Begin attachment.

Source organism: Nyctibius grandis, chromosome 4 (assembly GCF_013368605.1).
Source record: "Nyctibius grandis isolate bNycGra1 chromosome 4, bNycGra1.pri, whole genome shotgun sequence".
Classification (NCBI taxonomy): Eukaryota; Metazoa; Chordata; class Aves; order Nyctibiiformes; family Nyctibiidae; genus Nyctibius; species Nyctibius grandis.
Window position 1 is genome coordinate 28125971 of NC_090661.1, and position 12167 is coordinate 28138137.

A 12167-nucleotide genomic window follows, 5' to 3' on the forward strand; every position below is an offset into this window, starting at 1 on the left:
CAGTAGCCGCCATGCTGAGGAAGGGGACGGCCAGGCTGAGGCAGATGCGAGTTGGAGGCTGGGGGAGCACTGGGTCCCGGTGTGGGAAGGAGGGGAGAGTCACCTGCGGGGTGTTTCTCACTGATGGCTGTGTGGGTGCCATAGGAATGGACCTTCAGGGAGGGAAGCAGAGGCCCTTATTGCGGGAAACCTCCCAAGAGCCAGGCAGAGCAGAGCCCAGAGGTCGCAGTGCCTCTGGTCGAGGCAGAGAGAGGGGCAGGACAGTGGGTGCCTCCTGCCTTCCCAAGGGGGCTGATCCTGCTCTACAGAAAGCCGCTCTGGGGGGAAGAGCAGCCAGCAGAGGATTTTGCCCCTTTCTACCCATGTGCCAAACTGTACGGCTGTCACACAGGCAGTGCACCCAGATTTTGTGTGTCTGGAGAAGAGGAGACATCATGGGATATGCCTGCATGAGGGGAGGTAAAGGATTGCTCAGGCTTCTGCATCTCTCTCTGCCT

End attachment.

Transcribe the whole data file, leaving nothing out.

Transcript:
Source organism: Nyctibius grandis, chromosome 4 (assembly GCF_013368605.1).
Source record: "Nyctibius grandis isolate bNycGra1 chromosome 4, bNycGra1.pri, whole genome shotgun sequence".
Classification (NCBI taxonomy): Eukaryota; Metazoa; Chordata; class Aves; order Nyctibiiformes; family Nyctibiidae; genus Nyctibius; species Nyctibius grandis.
Window position 1 is genome coordinate 28125971 of NC_090661.1, and position 12167 is coordinate 28138137.

A 12167-nucleotide genomic window follows, 5' to 3' on the forward strand; every position below is an offset into this window, starting at 1 on the left:
CAGTAGCCGCCATGCTGAGGAAGGGGACGGCCAGGCTGAGGCAGATGCGAGTTGGAGGCTGGGGGAGCACTGGGTCCCGGTGTGGGAAGGAGGGGAGAGTCACCTGCGGGGTGTTTCTCACTGATGGCTGTGTGGGTGCCATAGGAATGGACCTTCAGGGAGGGAAGCAGAGGCCCTTATTGCGGGAAACCTCCCAAGAGCCAGGCAGAGCAGAGCCCAGAGGTCGCAGTGCCTCTGGTCGAGGCAGAGAGAGGGGCAGGACAGTGGGTGCCTCCTGCCTTCCCAAGGGGGCTGATCCTGCTCTACAGAAAGCCGCTCTGGGGGGAAGAGCAGCCAGCAGAGGATTTTGCCCCTTTCTACCCATGTGCCAAACTGTACGGCTGTCACACAGGCAGTGCACCCAGATTTTGTGTGTCTGGAGAAGAGGAGACATCATGGGATATGCCTGCATGAGGGGAGGTAAAGGATTGCTCAGGCTTCTGCATCTCTCTCTGCCT